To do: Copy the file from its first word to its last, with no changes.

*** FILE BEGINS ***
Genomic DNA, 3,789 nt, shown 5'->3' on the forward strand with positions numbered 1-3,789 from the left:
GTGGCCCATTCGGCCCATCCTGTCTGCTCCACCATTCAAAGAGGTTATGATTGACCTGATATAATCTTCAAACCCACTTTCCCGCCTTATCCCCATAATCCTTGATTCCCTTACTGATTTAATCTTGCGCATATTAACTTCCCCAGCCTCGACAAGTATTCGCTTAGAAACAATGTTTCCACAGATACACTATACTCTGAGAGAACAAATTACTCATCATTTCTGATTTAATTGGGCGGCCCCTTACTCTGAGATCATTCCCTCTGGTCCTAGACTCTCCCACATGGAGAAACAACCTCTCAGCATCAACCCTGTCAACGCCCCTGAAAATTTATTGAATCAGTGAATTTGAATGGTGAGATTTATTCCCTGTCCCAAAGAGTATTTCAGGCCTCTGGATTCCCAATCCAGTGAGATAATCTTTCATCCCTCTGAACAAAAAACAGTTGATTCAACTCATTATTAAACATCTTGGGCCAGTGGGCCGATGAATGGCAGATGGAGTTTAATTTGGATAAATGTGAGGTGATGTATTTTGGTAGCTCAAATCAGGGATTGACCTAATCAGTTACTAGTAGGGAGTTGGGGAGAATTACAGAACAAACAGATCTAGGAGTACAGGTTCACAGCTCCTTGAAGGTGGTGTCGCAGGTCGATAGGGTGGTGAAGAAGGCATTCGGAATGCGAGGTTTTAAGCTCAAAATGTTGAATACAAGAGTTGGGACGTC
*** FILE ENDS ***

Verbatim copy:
Genomic DNA, 3,789 nt, shown 5'->3' on the forward strand with positions numbered 1-3,789 from the left:
GTGGCCCATTCGGCCCATCCTGTCTGCTCCACCATTCAAAGAGGTTATGATTGACCTGATATAATCTTCAAACCCACTTTCCCGCCTTATCCCCATAATCCTTGATTCCCTTACTGATTTAATCTTGCGCATATTAACTTCCCCAGCCTCGACAAGTATTCGCTTAGAAACAATGTTTCCACAGATACACTATACTCTGAGAGAACAAATTACTCATCATTTCTGATTTAATTGGGCGGCCCCTTACTCTGAGATCATTCCCTCTGGTCCTAGACTCTCCCACATGGAGAAACAACCTCTCAGCATCAACCCTGTCAACGCCCCTGAAAATTTATTGAATCAGTGAATTTGAATGGTGAGATTTATTCCCTGTCCCAAAGAGTATTTCAGGCCTCTGGATTCCCAATCCAGTGAGATAATCTTTCATCCCTCTGAACAAAAAACAGTTGATTCAACTCATTATTAAACATCTTGGGCCAGTGGGCCGATGAATGGCAGATGGAGTTTAATTTGGATAAATGTGAGGTGATGTATTTTGGTAGCTCAAATCAGGGATTGACCTAATCAGTTACTAGTAGGGAGTTGGGGAGAATTACAGAACAAACAGATCTAGGAGTACAGGTTCACAGCTCCTTGAAGGTGGTGTCGCAGGTCGATAGGGTGGTGAAGAAGGCATTCGGAATGCGAGGTTTTAAGCTCAAAATGTTGAATACAAGAGTTGGGACGTC